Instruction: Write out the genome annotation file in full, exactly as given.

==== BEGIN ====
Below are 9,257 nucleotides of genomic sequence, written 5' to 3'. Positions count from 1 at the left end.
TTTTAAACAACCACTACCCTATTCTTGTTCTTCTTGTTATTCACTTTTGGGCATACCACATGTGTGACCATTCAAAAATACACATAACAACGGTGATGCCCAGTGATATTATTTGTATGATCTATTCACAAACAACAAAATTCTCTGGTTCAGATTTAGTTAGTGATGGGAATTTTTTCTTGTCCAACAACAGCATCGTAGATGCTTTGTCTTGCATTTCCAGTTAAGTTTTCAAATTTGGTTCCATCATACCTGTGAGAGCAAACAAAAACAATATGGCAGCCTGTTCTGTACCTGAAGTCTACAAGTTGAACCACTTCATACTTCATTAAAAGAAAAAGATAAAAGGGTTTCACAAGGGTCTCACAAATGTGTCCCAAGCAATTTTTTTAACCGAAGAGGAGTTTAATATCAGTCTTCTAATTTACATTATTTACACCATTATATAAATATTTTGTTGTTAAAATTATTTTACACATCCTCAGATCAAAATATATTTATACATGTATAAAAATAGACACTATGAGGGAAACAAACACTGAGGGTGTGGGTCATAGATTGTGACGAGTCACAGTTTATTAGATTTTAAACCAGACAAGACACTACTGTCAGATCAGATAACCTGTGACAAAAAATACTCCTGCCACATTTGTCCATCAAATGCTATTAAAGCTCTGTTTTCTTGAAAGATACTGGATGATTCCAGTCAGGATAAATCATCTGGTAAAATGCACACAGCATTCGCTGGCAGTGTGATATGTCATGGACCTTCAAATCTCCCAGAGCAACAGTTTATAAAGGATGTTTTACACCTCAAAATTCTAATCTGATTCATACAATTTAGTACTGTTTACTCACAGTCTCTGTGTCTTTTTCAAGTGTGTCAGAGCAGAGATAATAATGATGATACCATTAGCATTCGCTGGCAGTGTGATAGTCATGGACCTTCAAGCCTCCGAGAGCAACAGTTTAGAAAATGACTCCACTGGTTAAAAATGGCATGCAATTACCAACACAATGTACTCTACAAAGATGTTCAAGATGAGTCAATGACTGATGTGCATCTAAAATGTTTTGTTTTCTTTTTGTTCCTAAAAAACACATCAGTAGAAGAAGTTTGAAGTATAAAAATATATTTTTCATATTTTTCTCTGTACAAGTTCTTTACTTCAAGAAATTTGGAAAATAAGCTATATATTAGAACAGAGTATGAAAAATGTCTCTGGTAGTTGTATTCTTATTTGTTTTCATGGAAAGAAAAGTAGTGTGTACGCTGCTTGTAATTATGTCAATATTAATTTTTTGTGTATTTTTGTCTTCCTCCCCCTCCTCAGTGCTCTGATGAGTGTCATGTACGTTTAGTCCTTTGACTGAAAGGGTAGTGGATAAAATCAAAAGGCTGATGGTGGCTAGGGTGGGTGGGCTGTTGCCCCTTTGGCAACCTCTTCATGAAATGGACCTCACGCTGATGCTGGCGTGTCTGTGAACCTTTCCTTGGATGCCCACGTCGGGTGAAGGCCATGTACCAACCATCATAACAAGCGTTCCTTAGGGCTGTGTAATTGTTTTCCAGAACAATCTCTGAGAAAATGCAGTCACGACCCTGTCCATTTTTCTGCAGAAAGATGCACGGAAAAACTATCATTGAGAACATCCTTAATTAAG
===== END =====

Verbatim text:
Below are 9,257 nucleotides of genomic sequence, written 5' to 3'. Positions count from 1 at the left end.
TTTTAAACAACCACTACCCTATTCTTGTTCTTCTTGTTATTCACTTTTGGGCATACCACATGTGTGACCATTCAAAAATACACATAACAACGGTGATGCCCAGTGATATTATTTGTATGATCTATTCACAAACAACAAAATTCTCTGGTTCAGATTTAGTTAGTGATGGGAATTTTTTCTTGTCCAACAACAGCATCGTAGATGCTTTGTCTTGCATTTCCAGTTAAGTTTTCAAATTTGGTTCCATCATACCTGTGAGAGCAAACAAAAACAATATGGCAGCCTGTTCTGTACCTGAAGTCTACAAGTTGAACCACTTCATACTTCATTAAAAGAAAAAGATAAAAGGGTTTCACAAGGGTCTCACAAATGTGTCCCAAGCAATTTTTTTAACCGAAGAGGAGTTTAATATCAGTCTTCTAATTTACATTATTTACACCATTATATAAATATTTTGTTGTTAAAATTATTTTACACATCCTCAGATCAAAATATATTTATACATGTATAAAAATAGACACTATGAGGGAAACAAACACTGAGGGTGTGGGTCATAGATTGTGACGAGTCACAGTTTATTAGATTTTAAACCAGACAAGACACTACTGTCAGATCAGATAACCTGTGACAAAAAATACTCCTGCCACATTTGTCCATCAAATGCTATTAAAGCTCTGTTTTCTTGAAAGATACTGGATGATTCCAGTCAGGATAAATCATCTGGTAAAATGCACACAGCATTCGCTGGCAGTGTGATATGTCATGGACCTTCAAATCTCCCAGAGCAACAGTTTATAAAGGATGTTTTACACCTCAAAATTCTAATCTGATTCATACAATTTAGTACTGTTTACTCACAGTCTCTGTGTCTTTTTCAAGTGTGTCAGAGCAGAGATAATAATGATGATACCATTAGCATTCGCTGGCAGTGTGATAGTCATGGACCTTCAAGCCTCCGAGAGCAACAGTTTAGAAAATGACTCCACTGGTTAAAAATGGCATGCAATTACCAACACAATGTACTCTACAAAGATGTTCAAGATGAGTCAATGACTGATGTGCATCTAAAATGTTTTGTTTTCTTTTTGTTCCTAAAAAACACATCAGTAGAAGAAGTTTGAAGTATAAAAATATATTTTTCATATTTTTCTCTGTACAAGTTCTTTACTTCAAGAAATTTGGAAAATAAGCTATATATTAGAACAGAGTATGAAAAATGTCTCTGGTAGTTGTATTCTTATTTGTTTTCATGGAAAGAAAAGTAGTGTGTACGCTGCTTGTAATTATGTCAATATTAATTTTTTGTGTATTTTTGTCTTCCTCCCCCTCCTCAGTGCTCTGATGAGTGTCATGTACGTTTAGTCCTTTGACTGAAAGGGTAGTGGATAAAATCAAAAGGCTGATGGTGGCTAGGGTGGGTGGGCTGTTGCCCCTTTGGCAACCTCTTCATGAAATGGACCTCACGCTGATGCTGGCGTGTCTGTGAACCTTTCCTTGGATGCCCACGTCGGGTGAAGGCCATGTACCAACCATCATAACAAGCGTTCCTTAGGGCTGTGTAATTGTTTTCCAGAACAATCTCTGAGAAAATGCAGTCACGACCCTGTCCATTTTTCTGCAGAAAGATGCACGGAAAAACTATCATTGAGAACATCCTTAATTAAG